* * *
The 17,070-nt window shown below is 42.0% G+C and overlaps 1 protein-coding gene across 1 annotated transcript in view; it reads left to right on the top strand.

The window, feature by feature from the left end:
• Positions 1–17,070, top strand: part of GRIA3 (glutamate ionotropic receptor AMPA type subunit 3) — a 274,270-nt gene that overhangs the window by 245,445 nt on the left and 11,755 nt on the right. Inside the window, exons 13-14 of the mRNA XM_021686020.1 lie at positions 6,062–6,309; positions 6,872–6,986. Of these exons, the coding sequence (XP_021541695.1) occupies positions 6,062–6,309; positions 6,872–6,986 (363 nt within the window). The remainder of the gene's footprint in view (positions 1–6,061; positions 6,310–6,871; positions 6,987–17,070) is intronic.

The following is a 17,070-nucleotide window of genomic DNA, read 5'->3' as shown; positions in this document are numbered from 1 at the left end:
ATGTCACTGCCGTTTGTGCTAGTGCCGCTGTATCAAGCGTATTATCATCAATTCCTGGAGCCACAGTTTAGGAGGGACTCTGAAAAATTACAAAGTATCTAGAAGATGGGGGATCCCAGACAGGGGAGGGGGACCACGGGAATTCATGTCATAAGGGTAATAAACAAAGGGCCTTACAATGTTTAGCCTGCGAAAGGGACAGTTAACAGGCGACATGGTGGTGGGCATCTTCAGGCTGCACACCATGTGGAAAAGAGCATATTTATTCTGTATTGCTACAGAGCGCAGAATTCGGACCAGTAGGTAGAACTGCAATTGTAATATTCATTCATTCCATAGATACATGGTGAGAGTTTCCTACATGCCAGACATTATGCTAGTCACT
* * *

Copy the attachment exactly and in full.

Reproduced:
The 17,070-nt window shown below is 42.0% G+C and overlaps 1 protein-coding gene across 1 annotated transcript in view; it reads left to right on the top strand.

The window, feature by feature from the left end:
• Positions 1–17,070, top strand: part of GRIA3 (glutamate ionotropic receptor AMPA type subunit 3) — a 274,270-nt gene that overhangs the window by 245,445 nt on the left and 11,755 nt on the right. Inside the window, exons 13-14 of the mRNA XM_021686020.1 lie at positions 6,062–6,309; positions 6,872–6,986. Of these exons, the coding sequence (XP_021541695.1) occupies positions 6,062–6,309; positions 6,872–6,986 (363 nt within the window). The remainder of the gene's footprint in view (positions 1–6,061; positions 6,310–6,871; positions 6,987–17,070) is intronic.

The following is a 17,070-nucleotide window of genomic DNA, read 5'->3' as shown; positions in this document are numbered from 1 at the left end:
ATGTCACTGCCGTTTGTGCTAGTGCCGCTGTATCAAGCGTATTATCATCAATTCCTGGAGCCACAGTTTAGGAGGGACTCTGAAAAATTACAAAGTATCTAGAAGATGGGGGATCCCAGACAGGGGAGGGGGACCACGGGAATTCATGTCATAAGGGTAATAAACAAAGGGCCTTACAATGTTTAGCCTGCGAAAGGGACAGTTAACAGGCGACATGGTGGTGGGCATCTTCAGGCTGCACACCATGTGGAAAAGAGCATATTTATTCTGTATTGCTACAGAGCGCAGAATTCGGACCAGTAGGTAGAACTGCAATTGTAATATTCATTCATTCCATAGATACATGGTGAGAGTTTCCTACATGCCAGACATTATGCTAGTCACT